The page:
Smoking Good Ribs—Temperature Management

I have smoked ribs about four times in the last couple years. I’ve been fortunate enough to have my father’s MasterBuilt smoker. It is a box about the size of a dorm fridge, and can readily smoke two racks, each cut in half. It has electronic temperature management and is well insulated. I’m fond of the smoker, and totally committed to the ribs from it.

At the bottom of the smoker is a pan, like a porkpie hat upside down. MasterBuilt’s instructions say to put water in the pan. Other sources suggest putting something solid in the pan instead. The argument is that boiling water is around 212°F (205°F  at my altitude), and that the smoker’s temperature will not rise above that. A very reasonable argument. Consequently, I have used bricks wrapped in aluminum foil in the bottom of the pan.

What does the thermal mass do, whether bricks or water? One idea is that it causes the temperature to be more even, especially for it to bounce back faster after the door has been opened. For this to work well the thermal mass should a) be quite conductive, and b) have a high specific heat. Conductivity makes the heat inside the mass available to the air in the smoker. High specific heat means that a modest amount of mass can hold lots of heat.


Conductivity (W/m K)

Specific Heat (kJ/kg K)

Brick 0.8 0.9
Water 0.58 (but can convect) 4.2

It is hard to beat water for specific heat, and convection within the water pool should make the effective conductivity much higher than the intrinsic conductivity.

Which thermal mass provides faster temperature bounce back? It turns out they are functionally identical. The following figure shows four trials, two with water and two with brick moderator. During each trial I held the door open for one minute. There were differences in breeze and in ambient temperature (not analyzed). However, the chart shows that in all cases the temperature returned to its pre-opened temperature in the same amount of time, around 8 minutes. Rebound time is  not much affected by the choice of moderator.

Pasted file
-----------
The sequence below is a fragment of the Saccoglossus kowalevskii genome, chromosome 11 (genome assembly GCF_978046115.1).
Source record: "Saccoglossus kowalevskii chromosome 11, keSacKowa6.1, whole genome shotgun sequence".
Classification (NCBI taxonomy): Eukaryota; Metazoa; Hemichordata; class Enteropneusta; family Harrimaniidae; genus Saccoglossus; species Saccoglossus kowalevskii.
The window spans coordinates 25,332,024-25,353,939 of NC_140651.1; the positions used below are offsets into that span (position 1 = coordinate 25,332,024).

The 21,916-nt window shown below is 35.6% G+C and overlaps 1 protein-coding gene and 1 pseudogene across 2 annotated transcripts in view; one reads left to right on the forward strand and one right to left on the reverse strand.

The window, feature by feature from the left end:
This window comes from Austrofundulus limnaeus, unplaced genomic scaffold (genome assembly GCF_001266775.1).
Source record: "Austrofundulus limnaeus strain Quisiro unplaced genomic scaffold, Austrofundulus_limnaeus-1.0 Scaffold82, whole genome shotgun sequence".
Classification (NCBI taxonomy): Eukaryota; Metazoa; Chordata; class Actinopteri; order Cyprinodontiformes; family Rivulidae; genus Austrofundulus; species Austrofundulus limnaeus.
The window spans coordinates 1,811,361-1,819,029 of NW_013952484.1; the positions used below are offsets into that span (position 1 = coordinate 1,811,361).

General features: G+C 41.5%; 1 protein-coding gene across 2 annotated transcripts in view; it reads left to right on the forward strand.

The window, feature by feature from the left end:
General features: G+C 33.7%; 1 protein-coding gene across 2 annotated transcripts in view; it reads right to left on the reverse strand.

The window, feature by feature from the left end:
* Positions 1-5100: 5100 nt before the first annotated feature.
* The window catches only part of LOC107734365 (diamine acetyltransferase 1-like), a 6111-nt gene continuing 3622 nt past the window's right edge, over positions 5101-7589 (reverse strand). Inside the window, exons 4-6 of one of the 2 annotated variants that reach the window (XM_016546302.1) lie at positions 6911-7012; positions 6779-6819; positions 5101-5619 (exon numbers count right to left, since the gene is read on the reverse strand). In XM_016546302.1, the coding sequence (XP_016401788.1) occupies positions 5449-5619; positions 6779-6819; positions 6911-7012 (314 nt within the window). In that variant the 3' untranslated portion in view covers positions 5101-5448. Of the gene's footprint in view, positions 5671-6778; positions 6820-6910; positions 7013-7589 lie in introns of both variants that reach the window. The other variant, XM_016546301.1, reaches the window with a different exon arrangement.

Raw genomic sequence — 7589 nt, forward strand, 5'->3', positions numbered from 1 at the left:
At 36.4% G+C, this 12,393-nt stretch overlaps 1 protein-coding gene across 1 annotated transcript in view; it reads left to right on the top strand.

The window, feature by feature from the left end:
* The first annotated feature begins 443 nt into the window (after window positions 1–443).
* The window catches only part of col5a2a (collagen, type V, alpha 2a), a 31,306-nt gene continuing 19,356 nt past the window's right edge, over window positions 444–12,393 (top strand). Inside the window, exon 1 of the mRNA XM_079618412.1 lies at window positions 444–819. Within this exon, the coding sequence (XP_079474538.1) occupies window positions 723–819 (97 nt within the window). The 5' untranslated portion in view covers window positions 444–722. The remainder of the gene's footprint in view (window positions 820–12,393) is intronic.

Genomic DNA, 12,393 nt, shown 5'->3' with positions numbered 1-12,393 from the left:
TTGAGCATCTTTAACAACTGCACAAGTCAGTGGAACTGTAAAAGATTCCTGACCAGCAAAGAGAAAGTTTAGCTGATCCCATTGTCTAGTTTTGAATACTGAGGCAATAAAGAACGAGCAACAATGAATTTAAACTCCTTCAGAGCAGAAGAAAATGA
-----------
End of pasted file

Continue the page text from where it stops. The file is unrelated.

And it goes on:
Which thermal mass provides more even temperature? This is harder to measure because I opened the door for the rebound test. Nevertheless, by removing the open-door data I can see the thermostat’s temperature management wave, and estimate the variability.

The next figure overlaps these two sets. In both sets the temperature swing is quite high, either 13°F or 17.6°F as measured by twice the sample standard deviation. Water provides more even temperature, but one that still varies quite widely.


The chart reveals the tie-breaker fact: the average water temperature is almost 10°F closer to the thermostat’s set point. The set point is 225°F, as recommended for ribs. The thermocouple was positioned at the top 1/4 of the cooking chamber, in the center front/back and left/right. This is where the top slab of ribs goes.

Presumably the bottom half of the cooking chamber is cooler; rotating the food top-to-bottom may help. The full data record is plotted in the final chart. The warm-up and cool-down bracket the data set. The record started with brick moderator, until about 19:05, when I replaced the brick with boiling water. The deep dips in temperature come from opening the door.


The next experiment is to instrument the box at several heights in the column, but that is low priority. Spring is coming and pruning must be attended.


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